Democrats Are 'Disgusted' With Politics? Boo Hoo

How does not voting in the coming midterm elections put things right? For that matter, how does it put things right to swear off forevermore all politics, a threat heard from Democrats across the land?
This post was published on the now-closed HuffPost Contributor platform. Contributors control their own work and posted freely to our site. If you need to flag this entry as abusive, send us an email.

Look, fellow Democrats, I'm as disgusted as you are with the general wrongness of things at the moment: the congressional gridlock and partisan polarization going on for years now; the growing capacity of money to get the politics it wants; the growing evidence of government not working -- the Secret Service not serving the president, the Centers for Disease Control and Prevention not preventing the Ebola virus from entering the U.S., to take two stellar failures further eroding our trust in public institutions. And you are disappointed that the Candidate of Change, now in the White House and on whom you pinned your brightest hopes, seemingly hasn't effected much change.

But, really: How does not voting in the coming midterm elections put things right?

For that matter, how does it put things right to swear off forevermore all politics, a threat heard from Democrats across the land?

For months now, the media has retailed the story of Republican zeal and Democratic malaise as the midterms approach. Indeed, polls show that, with zeal trumping malaise, in addition to retaining control of the House, Republicans may take over the Senate too.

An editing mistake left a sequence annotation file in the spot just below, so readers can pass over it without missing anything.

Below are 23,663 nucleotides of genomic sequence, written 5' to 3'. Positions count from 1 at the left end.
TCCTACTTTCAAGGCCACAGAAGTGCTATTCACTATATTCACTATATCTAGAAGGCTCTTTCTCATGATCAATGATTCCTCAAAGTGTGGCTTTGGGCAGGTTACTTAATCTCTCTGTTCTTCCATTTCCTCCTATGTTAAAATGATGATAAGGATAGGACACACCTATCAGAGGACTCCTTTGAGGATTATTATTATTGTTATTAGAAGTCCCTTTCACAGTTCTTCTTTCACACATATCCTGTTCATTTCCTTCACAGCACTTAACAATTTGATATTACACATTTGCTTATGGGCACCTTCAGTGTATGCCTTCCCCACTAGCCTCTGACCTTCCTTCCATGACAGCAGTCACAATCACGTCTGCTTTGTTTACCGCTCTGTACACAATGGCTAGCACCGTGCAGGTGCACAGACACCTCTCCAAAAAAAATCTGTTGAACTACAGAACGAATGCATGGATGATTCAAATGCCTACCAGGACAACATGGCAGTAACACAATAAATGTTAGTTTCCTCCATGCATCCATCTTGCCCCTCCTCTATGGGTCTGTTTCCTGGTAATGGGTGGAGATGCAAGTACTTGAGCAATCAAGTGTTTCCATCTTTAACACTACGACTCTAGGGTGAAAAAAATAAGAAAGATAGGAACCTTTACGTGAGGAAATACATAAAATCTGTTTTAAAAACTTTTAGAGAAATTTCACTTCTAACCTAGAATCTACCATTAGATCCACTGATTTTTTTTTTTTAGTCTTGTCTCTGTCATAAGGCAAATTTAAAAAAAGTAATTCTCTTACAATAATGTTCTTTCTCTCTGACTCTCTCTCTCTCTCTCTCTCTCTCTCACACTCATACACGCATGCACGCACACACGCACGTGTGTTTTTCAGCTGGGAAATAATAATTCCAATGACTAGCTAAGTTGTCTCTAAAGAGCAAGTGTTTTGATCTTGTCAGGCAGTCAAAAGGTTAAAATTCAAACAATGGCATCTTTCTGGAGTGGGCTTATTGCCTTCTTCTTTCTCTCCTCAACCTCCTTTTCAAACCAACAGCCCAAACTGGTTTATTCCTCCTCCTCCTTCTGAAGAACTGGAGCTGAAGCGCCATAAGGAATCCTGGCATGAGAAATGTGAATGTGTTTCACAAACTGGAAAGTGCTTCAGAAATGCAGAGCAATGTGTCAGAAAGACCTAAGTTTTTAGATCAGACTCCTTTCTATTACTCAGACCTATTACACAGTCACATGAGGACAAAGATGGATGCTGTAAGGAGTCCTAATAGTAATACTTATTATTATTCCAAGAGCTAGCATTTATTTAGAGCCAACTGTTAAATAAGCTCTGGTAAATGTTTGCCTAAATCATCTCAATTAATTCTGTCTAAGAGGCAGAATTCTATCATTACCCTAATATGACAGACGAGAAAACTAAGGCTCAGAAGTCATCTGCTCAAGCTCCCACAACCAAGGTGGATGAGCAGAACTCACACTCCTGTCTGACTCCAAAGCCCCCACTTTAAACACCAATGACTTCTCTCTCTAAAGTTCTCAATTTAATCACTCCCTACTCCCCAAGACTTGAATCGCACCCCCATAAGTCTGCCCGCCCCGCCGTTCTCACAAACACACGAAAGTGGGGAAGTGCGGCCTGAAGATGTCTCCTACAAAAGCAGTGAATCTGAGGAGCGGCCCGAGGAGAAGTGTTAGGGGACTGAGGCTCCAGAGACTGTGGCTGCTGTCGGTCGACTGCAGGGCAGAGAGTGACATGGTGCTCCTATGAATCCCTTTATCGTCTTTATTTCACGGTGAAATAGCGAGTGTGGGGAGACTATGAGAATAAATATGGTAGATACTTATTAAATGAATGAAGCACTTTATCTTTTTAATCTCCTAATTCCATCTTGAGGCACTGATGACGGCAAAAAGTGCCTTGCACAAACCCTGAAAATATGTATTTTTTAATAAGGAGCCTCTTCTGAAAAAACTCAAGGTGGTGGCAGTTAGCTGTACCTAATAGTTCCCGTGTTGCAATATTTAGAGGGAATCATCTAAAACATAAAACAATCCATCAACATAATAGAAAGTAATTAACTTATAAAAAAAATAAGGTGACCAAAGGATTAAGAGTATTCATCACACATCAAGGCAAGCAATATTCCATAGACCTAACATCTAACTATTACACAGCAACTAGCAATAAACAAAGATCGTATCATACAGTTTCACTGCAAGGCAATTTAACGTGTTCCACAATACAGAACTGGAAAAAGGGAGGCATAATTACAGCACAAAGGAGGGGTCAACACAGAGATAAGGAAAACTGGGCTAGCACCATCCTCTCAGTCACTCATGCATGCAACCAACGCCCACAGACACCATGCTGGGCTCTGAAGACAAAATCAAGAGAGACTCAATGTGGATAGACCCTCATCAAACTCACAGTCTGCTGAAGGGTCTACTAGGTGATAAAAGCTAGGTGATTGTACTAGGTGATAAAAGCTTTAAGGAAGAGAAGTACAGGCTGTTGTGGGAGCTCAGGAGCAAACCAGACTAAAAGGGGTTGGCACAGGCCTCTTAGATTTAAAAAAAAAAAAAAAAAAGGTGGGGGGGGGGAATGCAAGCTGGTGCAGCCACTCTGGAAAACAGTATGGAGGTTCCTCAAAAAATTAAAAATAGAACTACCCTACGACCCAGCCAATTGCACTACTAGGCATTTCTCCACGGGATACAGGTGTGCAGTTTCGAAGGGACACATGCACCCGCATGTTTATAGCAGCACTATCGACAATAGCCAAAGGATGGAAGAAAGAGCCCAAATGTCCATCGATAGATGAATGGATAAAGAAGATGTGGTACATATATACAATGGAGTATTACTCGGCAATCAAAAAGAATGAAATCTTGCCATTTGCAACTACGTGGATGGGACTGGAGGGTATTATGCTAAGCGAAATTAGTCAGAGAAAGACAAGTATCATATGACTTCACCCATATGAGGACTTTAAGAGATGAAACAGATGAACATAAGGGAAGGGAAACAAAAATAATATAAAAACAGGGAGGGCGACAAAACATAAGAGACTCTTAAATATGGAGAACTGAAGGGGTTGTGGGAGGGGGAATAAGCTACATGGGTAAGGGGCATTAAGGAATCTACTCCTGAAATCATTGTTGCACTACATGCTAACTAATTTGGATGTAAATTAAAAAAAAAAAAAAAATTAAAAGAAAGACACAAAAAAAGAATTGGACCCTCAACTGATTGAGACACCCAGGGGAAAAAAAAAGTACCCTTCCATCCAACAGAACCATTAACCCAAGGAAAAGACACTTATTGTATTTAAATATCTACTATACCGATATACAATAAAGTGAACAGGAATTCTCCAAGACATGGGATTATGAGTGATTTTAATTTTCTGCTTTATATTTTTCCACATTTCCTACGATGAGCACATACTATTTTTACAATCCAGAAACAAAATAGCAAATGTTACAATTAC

Yet the specter of a Congress entirely GOP-controlled has yet to impinge on the Democratic voter. What does GOP control mean? It means Republicans will be in an even stronger position to hack away at their favorite legislative piñata, Obamacare. And it means that more of the social safety net so prized by Democrats since FDR's New Deal will be hacked away, too.

In fact, Senate Minority Leader Mitch McConnell explicitly promises as much. In a private strategy session of Republican big-money donors hosted by the Koch brothers, McConnell, echoing Mitt Romney's 47 percent remark, crowed that when the GOP retakes the Senate:

"We're not going to be debating all these gosh-darn proposals ... All we do in the Senate [now] is vote on things like raising the minimum wage...extending unemployment ... The student loan package the other day, that's just going to make things worse ... These people believe in all the wrong things."

The heartlessness! The Republicans broke the economy in the Bush administration, but won't pass legislation to help all the suffering Americans hurt by the economy that they, the Republicans, broke? Yet they keep pushing tax cuts for the rich and resisting regulation of the financial industry that, unreformed, will break us all over again? In addition to "going after them" on financial services, McConnell promises to attack Democrats "on healthcare ... the Environmental Protection Agency, across the board."

If you thought politics was "disgusting" now, how about that prospect?